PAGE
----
Asia: A broad decline in merchandise trade volumes across the region highlights the challenges facing global gross domestic product (GDP) growth. China’s economic activity data dropped again but remains one of the few locations where economic activity is still positive, and that is unlikely to change, in our view. Philippines kept policy rate unchanged as expected.
China: Economic data disappointed again. The Citibank Surprise Index plunged 77 points to 24.1 last Friday, after peaking at 155.1 on 21 April. Industrial production rose by a year-on-year (yoy) rate of 5.6% in April from 3.9% in March, but still significantly below 10.6% consensus, retail sales rose by 18.4% yoy, below consensus at 21.9%, while fixed asset investments rose 4.7% yoy, against consensus at 5.7%. Youth unemployment rate increased further to 20.4% in April, almost 4% above its 2020 peak, explaining why the country faces a confidence crisis despite the end of lockdown policies. China kept its one-year and five-year Loan Prime Rate (LPR) unchanged at 3.65% and 4.3%, respectively. But the credit channel is turning as commercial banks have recently been cutting rates on some deposits to restore their net interest rate margins. At the same time, communications from the People’s Bank of China (PBoC) suggest some banks should also cut corporate lending rates.
South Korea: Exports contracted by 15.3% in yoy terms in the first 20 days of May (-11.8% yoy in April) and -13.1% yoy after adjusting for business days, the seventh consecutive monthly decline. Semiconductor exports plunged 36.1% over the same period, as global consumers reduced spending on electronic devices after a large increase of purchases during the pandemic, partially due to work-from-home dynamics that are evolving.
India: The trade deficit narrowed to USD 15.2bn in April from USD 19.7bn in March, significantly below consensus at USD 19.6bn as exports dropped by a yoy rate of 12.7% and imports declined 14.1% yoy. Wholesale prices declined in yoy terms by 0.9% in April, down 220 basis points (bps) from March’s +1.3% yoy and 50bps below consensus. In other news, India announced a demonetisation by removing all INR 2,000 bills out of circulation with the objective to fight black market practices. Comparisons with the demonetisation of 2016 (when a large demonetisation lead to an economic slowdown) are inevitable, albeit back then the Reserve Bank of India (RBI) removed 85% of the currency in circulation, compared with only 10.6% of the INR 2,000 notes today, limiting the impact on growth and inflation.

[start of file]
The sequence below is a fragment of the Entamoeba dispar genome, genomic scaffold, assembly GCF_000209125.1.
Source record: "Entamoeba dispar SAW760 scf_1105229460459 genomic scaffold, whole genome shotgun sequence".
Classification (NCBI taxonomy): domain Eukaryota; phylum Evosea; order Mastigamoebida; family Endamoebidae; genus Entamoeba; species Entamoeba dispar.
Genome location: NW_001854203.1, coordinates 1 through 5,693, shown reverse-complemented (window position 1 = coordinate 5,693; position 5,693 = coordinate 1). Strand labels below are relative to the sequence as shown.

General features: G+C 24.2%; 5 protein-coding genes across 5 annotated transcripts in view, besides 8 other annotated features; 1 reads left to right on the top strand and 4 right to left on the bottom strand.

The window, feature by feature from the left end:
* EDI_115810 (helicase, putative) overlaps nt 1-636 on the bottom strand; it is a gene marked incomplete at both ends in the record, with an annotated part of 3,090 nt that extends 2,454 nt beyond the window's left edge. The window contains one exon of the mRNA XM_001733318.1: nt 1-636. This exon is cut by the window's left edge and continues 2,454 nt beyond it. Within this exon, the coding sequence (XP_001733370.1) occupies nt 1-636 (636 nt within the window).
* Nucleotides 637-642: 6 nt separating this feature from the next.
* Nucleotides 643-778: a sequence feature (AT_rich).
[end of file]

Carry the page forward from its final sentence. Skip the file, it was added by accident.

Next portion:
Philippines: The central bank kept its deposit and lending rates unchanged at 5.75% and 6.25% respectively, in line with consensus. The balance of payments moved to a USD 0.15bn deficit in April after a USD 1.27bn surplus in March. Remittances from overseas workers rose to USD 2.67bn in March from USD 2.57bn in February.
Latin America: Economic activity was in general better than expected across Latin America.
Ecuador: President Guillermo Lasso invoked a constitutional provision called Muerte Cruzada, the equivalent of snap election for a new parliament and president to complete Lasso’s original term until early 2025. The National Electoral Council named 20 August as the tentative date for the legislative elections. The Pachakutik indigenous political party is questioning the constitutionality of the action since Lasso was under an impeachment process that threated to remove him from power and the initial reading is that the election tends to favour the Correistas (Movimiento Revolucion Ciudadana), the current party of opposition. The last Correista president, Lenin Moreno, was a market-friendly reformist. Moreno’s Vice President Otto Sonnenholzner said he will run again, albeit there is little visibility at this stage on whether he will have a shot. ECUA 2.5% 2035 bonds initially dropped five points to USD 33 before consolidating around USD 35 (close to the lows in October 2022 at USD 30.5; high in May 2022 at USD 64.5).